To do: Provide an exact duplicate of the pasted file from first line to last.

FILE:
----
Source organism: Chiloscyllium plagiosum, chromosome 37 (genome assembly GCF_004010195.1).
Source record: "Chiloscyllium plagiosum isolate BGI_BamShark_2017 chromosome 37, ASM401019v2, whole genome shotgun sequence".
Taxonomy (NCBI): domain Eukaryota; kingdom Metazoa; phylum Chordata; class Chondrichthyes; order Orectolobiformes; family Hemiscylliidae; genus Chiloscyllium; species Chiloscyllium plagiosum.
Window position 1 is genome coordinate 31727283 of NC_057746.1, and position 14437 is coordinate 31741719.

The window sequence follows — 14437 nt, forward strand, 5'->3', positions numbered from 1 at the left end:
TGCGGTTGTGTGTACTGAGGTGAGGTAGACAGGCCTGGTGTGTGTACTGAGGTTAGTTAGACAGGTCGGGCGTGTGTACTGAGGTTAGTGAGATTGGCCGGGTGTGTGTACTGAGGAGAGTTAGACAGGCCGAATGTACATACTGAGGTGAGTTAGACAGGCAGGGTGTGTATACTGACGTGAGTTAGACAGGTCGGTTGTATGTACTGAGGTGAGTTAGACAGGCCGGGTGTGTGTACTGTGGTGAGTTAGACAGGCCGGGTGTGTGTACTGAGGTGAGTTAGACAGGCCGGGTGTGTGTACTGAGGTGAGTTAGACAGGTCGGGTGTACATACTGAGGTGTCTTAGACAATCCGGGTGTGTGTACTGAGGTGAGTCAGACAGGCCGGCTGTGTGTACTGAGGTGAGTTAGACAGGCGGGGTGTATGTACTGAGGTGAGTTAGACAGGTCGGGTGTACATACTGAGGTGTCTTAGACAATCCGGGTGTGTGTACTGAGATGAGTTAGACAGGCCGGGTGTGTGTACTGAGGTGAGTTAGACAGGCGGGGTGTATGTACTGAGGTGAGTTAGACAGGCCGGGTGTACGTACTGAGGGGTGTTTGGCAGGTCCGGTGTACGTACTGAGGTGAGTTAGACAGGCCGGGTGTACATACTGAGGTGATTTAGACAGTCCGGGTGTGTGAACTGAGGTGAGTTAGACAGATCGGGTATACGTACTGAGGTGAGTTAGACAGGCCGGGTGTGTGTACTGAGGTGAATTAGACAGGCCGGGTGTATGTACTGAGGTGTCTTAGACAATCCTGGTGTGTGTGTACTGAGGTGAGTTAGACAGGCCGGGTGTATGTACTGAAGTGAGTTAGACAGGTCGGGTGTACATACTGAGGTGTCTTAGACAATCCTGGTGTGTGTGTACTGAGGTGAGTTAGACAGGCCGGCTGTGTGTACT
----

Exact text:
Source organism: Chiloscyllium plagiosum, chromosome 37 (genome assembly GCF_004010195.1).
Source record: "Chiloscyllium plagiosum isolate BGI_BamShark_2017 chromosome 37, ASM401019v2, whole genome shotgun sequence".
Taxonomy (NCBI): domain Eukaryota; kingdom Metazoa; phylum Chordata; class Chondrichthyes; order Orectolobiformes; family Hemiscylliidae; genus Chiloscyllium; species Chiloscyllium plagiosum.
Window position 1 is genome coordinate 31727283 of NC_057746.1, and position 14437 is coordinate 31741719.

The window sequence follows — 14437 nt, forward strand, 5'->3', positions numbered from 1 at the left end:
TGCGGTTGTGTGTACTGAGGTGAGGTAGACAGGCCTGGTGTGTGTACTGAGGTTAGTTAGACAGGTCGGGCGTGTGTACTGAGGTTAGTGAGATTGGCCGGGTGTGTGTACTGAGGAGAGTTAGACAGGCCGAATGTACATACTGAGGTGAGTTAGACAGGCAGGGTGTGTATACTGACGTGAGTTAGACAGGTCGGTTGTATGTACTGAGGTGAGTTAGACAGGCCGGGTGTGTGTACTGTGGTGAGTTAGACAGGCCGGGTGTGTGTACTGAGGTGAGTTAGACAGGCCGGGTGTGTGTACTGAGGTGAGTTAGACAGGTCGGGTGTACATACTGAGGTGTCTTAGACAATCCGGGTGTGTGTACTGAGGTGAGTCAGACAGGCCGGCTGTGTGTACTGAGGTGAGTTAGACAGGCGGGGTGTATGTACTGAGGTGAGTTAGACAGGTCGGGTGTACATACTGAGGTGTCTTAGACAATCCGGGTGTGTGTACTGAGATGAGTTAGACAGGCCGGGTGTGTGTACTGAGGTGAGTTAGACAGGCGGGGTGTATGTACTGAGGTGAGTTAGACAGGCCGGGTGTACGTACTGAGGGGTGTTTGGCAGGTCCGGTGTACGTACTGAGGTGAGTTAGACAGGCCGGGTGTACATACTGAGGTGATTTAGACAGTCCGGGTGTGTGAACTGAGGTGAGTTAGACAGATCGGGTATACGTACTGAGGTGAGTTAGACAGGCCGGGTGTGTGTACTGAGGTGAATTAGACAGGCCGGGTGTATGTACTGAGGTGTCTTAGACAATCCTGGTGTGTGTGTACTGAGGTGAGTTAGACAGGCCGGGTGTATGTACTGAAGTGAGTTAGACAGGTCGGGTGTACATACTGAGGTGTCTTAGACAATCCTGGTGTGTGTGTACTGAGGTGAGTTAGACAGGCCGGCTGTGTGTACT